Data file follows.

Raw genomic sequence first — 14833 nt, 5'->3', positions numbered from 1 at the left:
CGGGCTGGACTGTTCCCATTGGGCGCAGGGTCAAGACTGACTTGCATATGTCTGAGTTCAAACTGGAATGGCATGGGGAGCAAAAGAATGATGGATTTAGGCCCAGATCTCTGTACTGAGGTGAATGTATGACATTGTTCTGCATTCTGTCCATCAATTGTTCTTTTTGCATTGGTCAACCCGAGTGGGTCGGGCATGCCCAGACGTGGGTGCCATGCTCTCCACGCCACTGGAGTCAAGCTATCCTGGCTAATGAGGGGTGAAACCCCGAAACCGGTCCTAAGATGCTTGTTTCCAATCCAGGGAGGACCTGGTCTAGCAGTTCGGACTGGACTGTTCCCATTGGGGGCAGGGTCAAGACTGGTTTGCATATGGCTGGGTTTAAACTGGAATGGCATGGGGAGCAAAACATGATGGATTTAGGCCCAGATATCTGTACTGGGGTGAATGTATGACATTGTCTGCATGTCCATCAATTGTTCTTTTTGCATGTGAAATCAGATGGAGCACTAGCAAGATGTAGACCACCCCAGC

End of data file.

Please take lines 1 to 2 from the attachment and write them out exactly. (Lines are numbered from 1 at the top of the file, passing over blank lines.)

Raw genomic sequence first — 14833 nt, 5'->3', positions numbered from 1 at the left:
CGGGCTGGACTGTTCCCATTGGGCGCAGGGTCAAGACTGACTTGCATATGTCTGAGTTCAAACTGGAATGGCATGGGGAGCAAAAGAATGATGGATTTAGGCCCAGATCTCTGTACTGAGGTGAATGTATGACATTGTTCTGCATTCTGTCCATCAATTGTTCTTTTTGCATTGGTCAACCCGAGTGGGTCGGGCATGCCCAGACGTGGGTGCCATGCTCTCCACGCCACTGGAGTCAAGCTATCCTGGCTAATGAGGGGTGAAACCCCGAAACCGGTCCTAAGATGCTTGTTTCCAATCCAGGGAGGACCTGGTCTAGCAGTTCGGACTGGACTGTTCCCATTGGGGGCAGGGTCAAGACTGGTTTGCATATGGCTGGGTTTAAACTGGAATGGCATGGGGAGCAAAACATGATGGATTTAGGCCCAGATATCTGTACTGGGGTGAATGTATGACATTGTCTGCATGTCCATCAATTGTTCTTTTTGCATGTGAAATCAGATGGAGCACTAGCAAGATGTAGACCACCCCAGC